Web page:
Killing off a nice character, even a secondary one, is a big deal. Every single time I consider doing this as a writer, I struggle with my decision.
Did I handle the death correctly?
Will killing off this character just piss off the reader?
Is this death achieving what I intended it to achieve within the story?
Turns out there are a finite number of reasons to kill off a nice character, and these same basic storytelling devices show up in countless stories. Picking the reason you want to kill off the character is just as important as choosing the character you want to kill.
[warning]Please Take Note: **SPOILER ALERT**[/warning]
Here are four excellent reasons to kill a nice character:
1. They are Obstacles:
A protagonist should be conflicted. We want to see them emotionally tugged in different directions, but at some point we also need to release them and send them off on their story journey. Killing off an obstructing character can do that. Think of the moment when Luke Skywalker refuses to leave his aunt and uncle’s farm in STAR WARS. He made a promise to stay and he is a man of his word. When he discovers them both dead moments later, Luke went from wondering “if” he could ever leave, to someone ready to leave ASAP. Their deaths remove the ethical barrier, while also giving him powerful motivations to hate the Empire who killed them.
The tricky part with killing off the obstacle character is timing! You need to make sure it’s not overly predictable, or too soon. We need to feel the character is being pulled by their allegiances to the obstacle character before removing them.
2. Red Shirt Syndrome:
The term Red Shirt was created by fans of the TV show STAR TREK. Early on, they noticed that the show often featured the death of a minor character in a red Star Fleet shirt during the first act. This character almost always dies to efficiently illustrate the dire stakes the other characters are facing. Red Shirts are tricky to write because by nature they are expendable and therefore have a tendency to be rather flat and formulaic.
Another way to think about this death is to use a symbolic death, such as a character that leaves the story under a cloud of failure. In both cases, this sacrificial character helps create urgency and tension for the protagonist. If others failed, so can they. If it’s a very well-written scene, this character’s death can come as a surprise or even as a terrible blow to the reader.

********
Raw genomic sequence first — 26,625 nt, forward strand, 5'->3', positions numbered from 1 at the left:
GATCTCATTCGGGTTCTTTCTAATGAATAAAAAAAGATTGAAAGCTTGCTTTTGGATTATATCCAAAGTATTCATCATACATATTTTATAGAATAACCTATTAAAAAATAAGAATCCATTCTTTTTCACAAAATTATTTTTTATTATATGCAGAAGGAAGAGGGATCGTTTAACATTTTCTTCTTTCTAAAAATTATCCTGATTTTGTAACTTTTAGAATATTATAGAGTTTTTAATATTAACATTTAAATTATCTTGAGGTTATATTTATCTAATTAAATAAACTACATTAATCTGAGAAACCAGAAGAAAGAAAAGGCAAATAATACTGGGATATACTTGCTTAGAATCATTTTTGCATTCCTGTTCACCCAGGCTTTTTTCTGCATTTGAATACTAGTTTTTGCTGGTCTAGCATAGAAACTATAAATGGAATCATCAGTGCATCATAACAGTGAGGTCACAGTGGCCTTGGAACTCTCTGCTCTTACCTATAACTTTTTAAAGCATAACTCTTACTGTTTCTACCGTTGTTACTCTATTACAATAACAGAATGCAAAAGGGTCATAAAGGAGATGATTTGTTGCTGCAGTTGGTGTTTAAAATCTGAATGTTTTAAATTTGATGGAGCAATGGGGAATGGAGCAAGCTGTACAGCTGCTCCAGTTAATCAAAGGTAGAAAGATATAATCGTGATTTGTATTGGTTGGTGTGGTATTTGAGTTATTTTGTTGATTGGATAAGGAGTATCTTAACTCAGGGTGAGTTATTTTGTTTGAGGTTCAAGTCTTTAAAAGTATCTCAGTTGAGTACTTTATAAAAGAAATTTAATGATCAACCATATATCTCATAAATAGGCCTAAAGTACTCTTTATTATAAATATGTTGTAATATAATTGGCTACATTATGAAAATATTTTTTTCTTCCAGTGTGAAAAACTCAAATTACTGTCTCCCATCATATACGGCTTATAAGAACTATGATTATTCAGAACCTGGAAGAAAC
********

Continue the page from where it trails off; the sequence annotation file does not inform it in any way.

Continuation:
3. Pulling the Old switcheroo:
Many books use this slight-of-hand plot device. They build up the perception that one character is in certain peril, only to swap out the character that actually dies. It’s often used close to the end of the book as a last emotional trauma for the main character to endure. The key ingredient in the switcheroo is surprise; it’s more exciting if the reader didn’t see it coming.
This kind of death was used very effectively in THE FAULT IN OUR STARS. We are so focused on Hazel’s death that it’s easy to disregard all the foreshadowing clues (and there are a lot of them) to end up blindsided by another character’s death. The switcheroo is also common in stories featuring a sidekick character that dies protecting the hero.
4. False or Decoy Protagonists:
In some stories, the author will try to mislead who the hero is. They use a false protagonist. This is a character that feels like the hero in the early chapters, only to be leapfrogged by another character, the real hero, for the remainder of the story. A common way to reveal the presence of a false protagonist is to kill them off. This shifts the focus and gives the other character a chance to rise up.
This method works great with coming-of-age masterplots. In those, the dominate character can feel like the mentor, or someone else in a leadership role. Upon their death, the apprentice character moves up, often reluctantly, to take the lead. It some ways this method is similar to removing an obstacle character, but with a major key difference. The false protagonist often stands between the real protagonist and the forces of evil. It’s not obligation or loyalty that prohibits the other character’s rise, but inexperience or a lack of confidence. The death of the mentor character makes it possible and even necessary for the real protagonist character to step forward and reach their full potential as a hero.
In many stories bad guys die; this is seen as fitting punishment for them being a jerk to the other characters. However, when good characters die, it’s even more shocking. There are many good reasons to kill off a nice character. Ways that never feel senseless or like something just meant to provoke the reader to tears or to shock them. Make sure the death is plausible and realistic to the story. In a war story, lots of characters die; it would be unrealistic if they didn’t. The nice character’s death should advance the plot, provide character motivations, increase the story tension and/or prove the stakes. If it can’t bring about some substantive change in the story, you might not need this character’s death or perhaps to include that minor character in the first place.
What about you? How do you feel about killing off nice characters? Please share your experiences in the comments.